Adventures written by the VAMONDE Team
Standing as a testament to the many nations and cultures that built New Orleans, The Cabildo was the seat of the government when Spain ruled the city. It was designed by Gilberto Guillemard, the architect who also designed the St. Louis Cathedral and the Presbytère, two other must-see locations in the city. The original Cabildo was destroyed by the New Orleans fire of 1788 but was rebuilt. The Cabildo served as the location for transfer ceremony signifying the transfer from Napoleonic France to the young United States, doubling the size of the country. Following the acquisition by the United States, it was used as the seat of the government of New Orleans until 1853, when it became the Louisiana State Supreme Court, where it saw the case of Plessy v. Ferguson.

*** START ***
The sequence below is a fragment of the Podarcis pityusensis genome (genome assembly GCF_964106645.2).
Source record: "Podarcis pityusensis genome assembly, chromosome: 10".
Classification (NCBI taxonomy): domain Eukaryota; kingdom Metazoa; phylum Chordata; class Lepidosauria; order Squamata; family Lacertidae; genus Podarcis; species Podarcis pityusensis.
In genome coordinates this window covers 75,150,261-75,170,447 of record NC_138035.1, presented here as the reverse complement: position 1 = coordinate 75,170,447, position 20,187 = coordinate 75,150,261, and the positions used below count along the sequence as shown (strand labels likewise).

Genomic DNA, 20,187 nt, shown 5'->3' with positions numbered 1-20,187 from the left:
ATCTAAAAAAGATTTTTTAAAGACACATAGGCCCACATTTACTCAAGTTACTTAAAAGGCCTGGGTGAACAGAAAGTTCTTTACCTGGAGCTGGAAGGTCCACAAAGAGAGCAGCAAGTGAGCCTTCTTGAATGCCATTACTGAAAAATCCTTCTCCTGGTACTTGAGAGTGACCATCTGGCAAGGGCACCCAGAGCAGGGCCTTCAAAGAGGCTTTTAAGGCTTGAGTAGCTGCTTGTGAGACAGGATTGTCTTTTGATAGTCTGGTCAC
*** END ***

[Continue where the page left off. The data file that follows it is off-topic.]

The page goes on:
Although The Cabildo is no longer used as a municipal building, it is now part of the Louisiana State Museum system and contains many exhibits on the history of New Orleans and Louisiana as a whole and serves to educate the public. The exhibits contain many documents and artifacts related to Louisiana history including a saxophone played by Sidney Bechet, , paintings, and much, much more. Admission to The Cabildo is $10 for adults, although there are many discounts that may apply, even free for school groups. Reservations are not required for entry but can be arranged.
Cover Photo by Louisiana State Museum